In central China, a Master coach recruits poor rural teenagers and turns them into Western-style boxing champions. Through hard work and discipline, these boys and girls come of age, trained in the art of boxing and the game of life. They are filled with Olympic dreams, hoping to become China’s next amateur heroes. But the pull of professionalism also weighs upon their shoulders. Their coach hopes to show them the way. The top student boxers face dramatic choices as they graduate – should they fight for the collective good as amateurs or for themselves and their own personal gain as professionals? It’s a metaphor for the choices that everyone faces now, in the New China. And the idea of modern China confronting the ideology of Western culture is similarly present as defining artistic center. It’s just that investing in the outcome of subjects with such a limited concept of self is a bit of a stretch.
It not only told the story of Moxiang Qi, Dickie Xinchun and the family aspect but was a credit to the real internal and external struggle of never giving up. “China Heavyweight” does proper justice to the hardworking ways and the People of Szetcheun and Zhongli areas. Through the movie, one gets a crystal-clear sense of China’s plan of stoked national pride; their plodding, rung-by-rung focus on provincial tournaments reminds one of videogame levels that must be cleared in order to advance to the next section of play. In addition to the marvelous performances, the makeup department has done a remarkable job, especially by making Liming Fan look old enough to play Zongli and Yunfei’s mother. Zongli actually does look years older than Yunfei (when in reality he’s a year younger) and that just adds more to the authenticity. From the opening sequence, I was under the impression that ‘China Heavyweight’ was going to be a documentary-type movie but Yung Chang tricks and surprises the audience with that. His execution is subtle unlike the loud approach which other directors commonly follow.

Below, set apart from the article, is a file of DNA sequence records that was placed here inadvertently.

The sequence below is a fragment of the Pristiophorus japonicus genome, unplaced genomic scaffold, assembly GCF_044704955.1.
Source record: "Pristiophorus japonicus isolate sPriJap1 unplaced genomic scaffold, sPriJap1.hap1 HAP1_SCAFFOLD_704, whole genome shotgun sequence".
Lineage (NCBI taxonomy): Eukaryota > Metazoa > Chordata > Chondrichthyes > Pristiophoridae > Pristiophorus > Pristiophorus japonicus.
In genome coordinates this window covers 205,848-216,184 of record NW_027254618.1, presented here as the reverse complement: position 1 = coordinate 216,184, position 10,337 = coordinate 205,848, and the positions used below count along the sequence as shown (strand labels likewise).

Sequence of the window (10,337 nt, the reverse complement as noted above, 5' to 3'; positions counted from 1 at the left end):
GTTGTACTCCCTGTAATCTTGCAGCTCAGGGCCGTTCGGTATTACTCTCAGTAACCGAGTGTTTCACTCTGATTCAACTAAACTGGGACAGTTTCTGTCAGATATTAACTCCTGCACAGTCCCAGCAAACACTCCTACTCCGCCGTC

For me, China Heavyweight is more about the human connection than the sports itself. Boxing is clearly a metaphor as is the title which has multiple meanings. Even though he’s been constantly let down by his family, Zongli chose to give them a second chance and have them by his side. Even though Yungsuen disapproves Zhong and Dicky’s involvement in Ye’s career, Dicky attempts to persuade him because he knows that Ye won’t stand a chance without him by his side. Even though Zhong and ChunXhi don’t see eye to eye, there’s a silent acceptance between them as they know that Yunfei needs them both. While three characters can be a handful to focus on, Chang does an excellent job in intertwining their stories and bringing them back together at the end of the film during Coach Qi’s final match.
But given that the documentary’s subject is boxing, there’s deeper meanings entwined in the film’s narrative approach. While extremely personal, it successfully highlights the camaraderie between each individual and the struggles faced as they go away from home to take a shot at fighting for the glory of their country. And even though the summary of this movie may seem like any sports documentary about overcoming challenges in order to become a champion, it’s interesting to see young individuals evolve into elite athletes from their humble village surroundings in the Sichuan province. All in all, a fascinating look at a changing China and the courage it takes for those living there to punch above their weight.